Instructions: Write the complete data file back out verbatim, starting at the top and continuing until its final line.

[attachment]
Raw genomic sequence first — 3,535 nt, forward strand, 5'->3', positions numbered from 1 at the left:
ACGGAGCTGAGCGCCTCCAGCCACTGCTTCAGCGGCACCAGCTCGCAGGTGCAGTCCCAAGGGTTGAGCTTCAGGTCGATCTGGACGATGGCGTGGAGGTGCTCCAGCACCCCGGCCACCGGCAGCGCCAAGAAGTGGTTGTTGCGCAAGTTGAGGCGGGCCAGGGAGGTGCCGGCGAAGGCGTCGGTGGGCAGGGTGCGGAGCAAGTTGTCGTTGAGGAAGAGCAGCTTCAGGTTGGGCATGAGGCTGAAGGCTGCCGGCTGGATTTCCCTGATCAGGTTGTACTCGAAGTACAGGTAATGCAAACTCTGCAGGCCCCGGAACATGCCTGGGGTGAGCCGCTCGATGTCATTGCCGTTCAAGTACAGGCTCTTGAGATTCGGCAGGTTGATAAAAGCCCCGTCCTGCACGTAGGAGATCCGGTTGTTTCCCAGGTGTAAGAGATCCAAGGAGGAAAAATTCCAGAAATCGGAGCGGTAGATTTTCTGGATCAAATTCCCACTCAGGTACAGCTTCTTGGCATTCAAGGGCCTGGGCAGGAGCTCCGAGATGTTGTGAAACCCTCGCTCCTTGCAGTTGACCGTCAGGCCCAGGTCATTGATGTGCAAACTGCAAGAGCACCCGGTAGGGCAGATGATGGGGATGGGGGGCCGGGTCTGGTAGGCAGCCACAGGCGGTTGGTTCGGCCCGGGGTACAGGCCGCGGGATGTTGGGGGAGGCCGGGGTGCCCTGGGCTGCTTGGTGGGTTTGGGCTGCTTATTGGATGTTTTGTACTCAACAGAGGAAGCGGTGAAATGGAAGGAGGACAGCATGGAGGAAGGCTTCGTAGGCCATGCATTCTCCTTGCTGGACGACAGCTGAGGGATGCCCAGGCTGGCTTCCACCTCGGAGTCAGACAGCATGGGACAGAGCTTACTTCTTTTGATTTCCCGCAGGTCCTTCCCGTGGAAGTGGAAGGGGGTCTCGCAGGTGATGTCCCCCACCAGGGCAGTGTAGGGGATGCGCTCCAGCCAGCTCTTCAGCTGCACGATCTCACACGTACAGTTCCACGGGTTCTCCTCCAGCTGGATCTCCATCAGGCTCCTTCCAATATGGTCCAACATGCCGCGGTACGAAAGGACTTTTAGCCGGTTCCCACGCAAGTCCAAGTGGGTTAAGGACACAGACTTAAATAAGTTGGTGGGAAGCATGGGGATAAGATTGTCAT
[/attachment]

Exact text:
Raw genomic sequence first — 3,535 nt, forward strand, 5'->3', positions numbered from 1 at the left:
ACGGAGCTGAGCGCCTCCAGCCACTGCTTCAGCGGCACCAGCTCGCAGGTGCAGTCCCAAGGGTTGAGCTTCAGGTCGATCTGGACGATGGCGTGGAGGTGCTCCAGCACCCCGGCCACCGGCAGCGCCAAGAAGTGGTTGTTGCGCAAGTTGAGGCGGGCCAGGGAGGTGCCGGCGAAGGCGTCGGTGGGCAGGGTGCGGAGCAAGTTGTCGTTGAGGAAGAGCAGCTTCAGGTTGGGCATGAGGCTGAAGGCTGCCGGCTGGATTTCCCTGATCAGGTTGTACTCGAAGTACAGGTAATGCAAACTCTGCAGGCCCCGGAACATGCCTGGGGTGAGCCGCTCGATGTCATTGCCGTTCAAGTACAGGCTCTTGAGATTCGGCAGGTTGATAAAAGCCCCGTCCTGCACGTAGGAGATCCGGTTGTTTCCCAGGTGTAAGAGATCCAAGGAGGAAAAATTCCAGAAATCGGAGCGGTAGATTTTCTGGATCAAATTCCCACTCAGGTACAGCTTCTTGGCATTCAAGGGCCTGGGCAGGAGCTCCGAGATGTTGTGAAACCCTCGCTCCTTGCAGTTGACCGTCAGGCCCAGGTCATTGATGTGCAAACTGCAAGAGCACCCGGTAGGGCAGATGATGGGGATGGGGGGCCGGGTCTGGTAGGCAGCCACAGGCGGTTGGTTCGGCCCGGGGTACAGGCCGCGGGATGTTGGGGGAGGCCGGGGTGCCCTGGGCTGCTTGGTGGGTTTGGGCTGCTTATTGGATGTTTTGTACTCAACAGAGGAAGCGGTGAAATGGAAGGAGGACAGCATGGAGGAAGGCTTCGTAGGCCATGCATTCTCCTTGCTGGACGACAGCTGAGGGATGCCCAGGCTGGCTTCCACCTCGGAGTCAGACAGCATGGGACAGAGCTTACTTCTTTTGATTTCCCGCAGGTCCTTCCCGTGGAAGTGGAAGGGGGTCTCGCAGGTGATGTCCCCCACCAGGGCAGTGTAGGGGATGCGCTCCAGCCAGCTCTTCAGCTGCACGATCTCACACGTACAGTTCCACGGGTTCTCCTCCAGCTGGATCTCCATCAGGCTCCTTCCAATATGGTCCAACATGCCGCGGTACGAAAGGACTTTTAGCCGGTTCCCACGCAAGTCCAAGTGGGTTAAGGACACAGACTTAAATAAGTTGGTGGGAAGCATGGGGATAAGATTGTCAT